A pert and shapely little Brazilian will always get my attention. Then add a healthy dose of seventies grooviness to the equation and things start to get really interesting.
At least in theory. Because this summer I wrote about precisely such a combination: the VW Karmann Ghia TC145. Disappointingly though, I found myself quickly concluding that the end result was rather underwhelming – to say the least. And I left it at that. Until just the other week where I was traveling through Europe making visits at both Retro Classics in Cologne and not least InterClassics in Brussels. I forget whether it was at one or the other exhibition where I ended up chatting with a German classic car dealer, and somehow our discussion turned to the rare and somewhat obscure VW SP2. Yes, that right. Another pert and shapely little Brazilian – and this one is just oozes sex! Surely, the most beautiful VW the world has ever seen?
Pardon me? Isn’t it common knowledge that the most beautiful VW ever produced is obviously the original VW Karmann Ghia Type 14? Well, you could easily argue so, as it is indeed a very pretty and well-designed little coupé. So much so that I too have been tempted by its elegant curves – if not quite to the point of considering one for my own garage, then perhaps at least as a rental summer flirt. But it is rather feminine, isn’t it? And thoroughly underpowered too! And with its roots well planted in the fifties, the Karmann Ghia is probably also just a tad too archaic for the masses of new enthusiasts which are entering our classic car scene. Remember, many of them are a lot younger than the grumpy and conservative old man writing these words…
Enter the VW SP2 which was first presented to the public in 1971. It is in my humble opinion immensely well-proportioned: shapely yet sharp, and with a distinctly muscular stance. Furthermore, very cleverly complimenting the rest of the VW model range. Only, it didn’t actually have to…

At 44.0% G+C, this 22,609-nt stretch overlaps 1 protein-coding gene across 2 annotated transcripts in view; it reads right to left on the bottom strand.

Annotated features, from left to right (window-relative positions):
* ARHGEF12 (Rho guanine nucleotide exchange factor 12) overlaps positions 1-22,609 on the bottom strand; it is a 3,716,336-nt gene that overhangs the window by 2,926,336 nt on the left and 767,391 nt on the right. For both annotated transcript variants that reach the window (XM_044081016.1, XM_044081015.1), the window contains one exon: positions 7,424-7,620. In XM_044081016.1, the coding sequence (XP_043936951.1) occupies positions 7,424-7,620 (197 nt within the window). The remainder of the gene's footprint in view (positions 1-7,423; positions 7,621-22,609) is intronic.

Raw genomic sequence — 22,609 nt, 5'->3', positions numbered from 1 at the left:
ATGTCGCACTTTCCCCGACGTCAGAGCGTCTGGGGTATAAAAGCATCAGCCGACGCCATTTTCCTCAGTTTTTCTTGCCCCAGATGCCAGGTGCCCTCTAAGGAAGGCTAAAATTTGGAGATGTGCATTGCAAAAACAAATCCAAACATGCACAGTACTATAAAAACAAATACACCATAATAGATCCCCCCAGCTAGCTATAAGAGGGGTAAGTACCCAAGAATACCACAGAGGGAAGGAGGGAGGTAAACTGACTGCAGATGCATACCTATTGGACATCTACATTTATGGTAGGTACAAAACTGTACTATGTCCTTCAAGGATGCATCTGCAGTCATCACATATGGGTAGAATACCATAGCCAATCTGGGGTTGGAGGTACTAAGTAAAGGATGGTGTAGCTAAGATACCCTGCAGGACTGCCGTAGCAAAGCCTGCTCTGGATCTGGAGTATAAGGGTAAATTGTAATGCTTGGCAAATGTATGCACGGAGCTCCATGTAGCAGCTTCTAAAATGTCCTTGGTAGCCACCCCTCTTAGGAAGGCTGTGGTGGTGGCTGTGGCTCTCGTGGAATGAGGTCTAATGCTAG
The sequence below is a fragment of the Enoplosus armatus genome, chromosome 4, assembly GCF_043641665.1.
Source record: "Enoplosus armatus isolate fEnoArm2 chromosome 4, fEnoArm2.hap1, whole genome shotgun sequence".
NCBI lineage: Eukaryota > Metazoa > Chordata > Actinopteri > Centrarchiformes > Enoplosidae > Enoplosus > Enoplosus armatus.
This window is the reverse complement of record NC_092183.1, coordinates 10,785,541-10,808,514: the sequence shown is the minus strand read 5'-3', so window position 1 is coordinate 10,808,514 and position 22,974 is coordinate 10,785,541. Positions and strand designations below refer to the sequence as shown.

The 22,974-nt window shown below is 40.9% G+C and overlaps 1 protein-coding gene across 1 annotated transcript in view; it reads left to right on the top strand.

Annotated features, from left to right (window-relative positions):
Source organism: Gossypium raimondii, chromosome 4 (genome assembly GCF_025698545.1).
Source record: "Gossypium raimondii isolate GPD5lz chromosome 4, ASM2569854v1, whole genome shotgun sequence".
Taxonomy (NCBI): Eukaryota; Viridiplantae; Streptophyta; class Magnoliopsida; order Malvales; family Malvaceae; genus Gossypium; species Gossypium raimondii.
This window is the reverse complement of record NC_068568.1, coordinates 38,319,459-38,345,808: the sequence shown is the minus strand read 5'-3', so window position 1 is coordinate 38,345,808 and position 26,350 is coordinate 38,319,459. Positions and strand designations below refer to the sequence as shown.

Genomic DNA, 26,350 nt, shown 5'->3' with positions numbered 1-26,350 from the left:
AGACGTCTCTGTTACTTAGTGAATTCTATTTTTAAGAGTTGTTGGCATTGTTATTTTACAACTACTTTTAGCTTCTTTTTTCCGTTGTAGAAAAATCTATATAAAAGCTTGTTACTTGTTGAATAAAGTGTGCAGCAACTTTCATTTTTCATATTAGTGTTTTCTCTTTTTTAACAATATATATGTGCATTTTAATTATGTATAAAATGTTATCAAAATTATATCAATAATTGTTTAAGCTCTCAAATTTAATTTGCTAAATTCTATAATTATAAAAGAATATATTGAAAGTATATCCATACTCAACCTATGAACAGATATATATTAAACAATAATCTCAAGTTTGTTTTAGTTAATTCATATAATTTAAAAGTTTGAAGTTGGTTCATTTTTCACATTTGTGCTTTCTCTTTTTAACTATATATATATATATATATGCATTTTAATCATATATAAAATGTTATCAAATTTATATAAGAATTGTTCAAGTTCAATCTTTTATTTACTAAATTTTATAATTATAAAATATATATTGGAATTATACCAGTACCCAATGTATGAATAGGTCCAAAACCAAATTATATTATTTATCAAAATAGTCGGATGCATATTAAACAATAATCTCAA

That is probably the reason why you might not have heard of the SP2 before. It was in fact (almost) only sold within the Brazilian market. Why such a decision was made, will forever leave me rather puzzled, as the prototype received plenty of positive appraisal at its launch. That was of course the very reason it even entered production the following year. But only in Brazil.
Traditional and well-proven VW-mechanicals were hidden under exotic lines (not unlike the original Karmann Ghia some 17 years earlier), and even though the SP2 was treated to the big 1.7-litre boxer engine, it hardly translated into sportscar performance.
This lack of performance was largely – just as with the Karmann Ghia – down to the steel body. It may have been pretty, but it was also heavy. Or at least too heavy for the humble boxer engines which were found behind the rear axle. Equally, those steel bodies are also to blame for so few SP2s surviving today. Production ceased already in 1976 after a bit more than 10,000 cars had rolled off the Brazilian production line, and sadly, they had the same appetite for corrosion as did every other VW product of that era.
As always, I am by no means obsessed with outright performance, as long as it’s made up for by other attributes. Yes, I confess: I find the VW SP2 hugely appealing! Strong, reliable and mass-produced mechanicals, big on rarity, and clad in exotic clothing. So what is it like from behind the wheel? I honestly don’t know. But when I squint my eyes, it reminds me of the De Tomaso Mangusta – which they all claim is rather compromised out on the open road. Okay, so it’s not a De Tomaso, and never will be. But perhaps more like a Brazilian LMX Sirex then? Regardless of whether you too can see the similarities, there’s no denying that this – contrary to the TC145 – is Brazilian done the right way!